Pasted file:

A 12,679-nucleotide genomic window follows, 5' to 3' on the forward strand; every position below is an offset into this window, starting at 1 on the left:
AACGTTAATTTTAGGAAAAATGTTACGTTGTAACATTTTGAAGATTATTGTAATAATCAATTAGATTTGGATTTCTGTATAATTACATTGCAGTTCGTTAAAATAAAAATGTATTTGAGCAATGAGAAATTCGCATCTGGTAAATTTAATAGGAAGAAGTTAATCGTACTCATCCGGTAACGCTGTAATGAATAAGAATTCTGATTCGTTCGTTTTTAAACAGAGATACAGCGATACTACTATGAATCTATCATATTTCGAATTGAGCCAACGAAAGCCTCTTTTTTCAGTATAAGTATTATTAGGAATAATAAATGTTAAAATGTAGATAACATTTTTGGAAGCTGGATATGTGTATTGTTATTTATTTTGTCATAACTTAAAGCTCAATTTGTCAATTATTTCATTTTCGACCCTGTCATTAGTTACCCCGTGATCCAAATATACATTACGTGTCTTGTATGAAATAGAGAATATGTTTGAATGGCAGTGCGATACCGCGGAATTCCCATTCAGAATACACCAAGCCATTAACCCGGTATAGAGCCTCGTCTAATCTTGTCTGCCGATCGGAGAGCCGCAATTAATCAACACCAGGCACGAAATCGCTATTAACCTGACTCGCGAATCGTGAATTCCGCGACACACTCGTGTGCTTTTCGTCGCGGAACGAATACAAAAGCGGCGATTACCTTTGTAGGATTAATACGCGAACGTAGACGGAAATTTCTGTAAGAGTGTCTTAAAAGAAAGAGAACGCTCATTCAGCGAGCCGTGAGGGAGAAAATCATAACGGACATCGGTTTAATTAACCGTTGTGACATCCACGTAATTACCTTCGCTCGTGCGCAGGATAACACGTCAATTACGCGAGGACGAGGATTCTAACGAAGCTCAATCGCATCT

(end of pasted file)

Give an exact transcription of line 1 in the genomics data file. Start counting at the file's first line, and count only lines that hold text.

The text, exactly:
A 12,679-nucleotide genomic window follows, 5' to 3' on the forward strand; every position below is an offset into this window, starting at 1 on the left: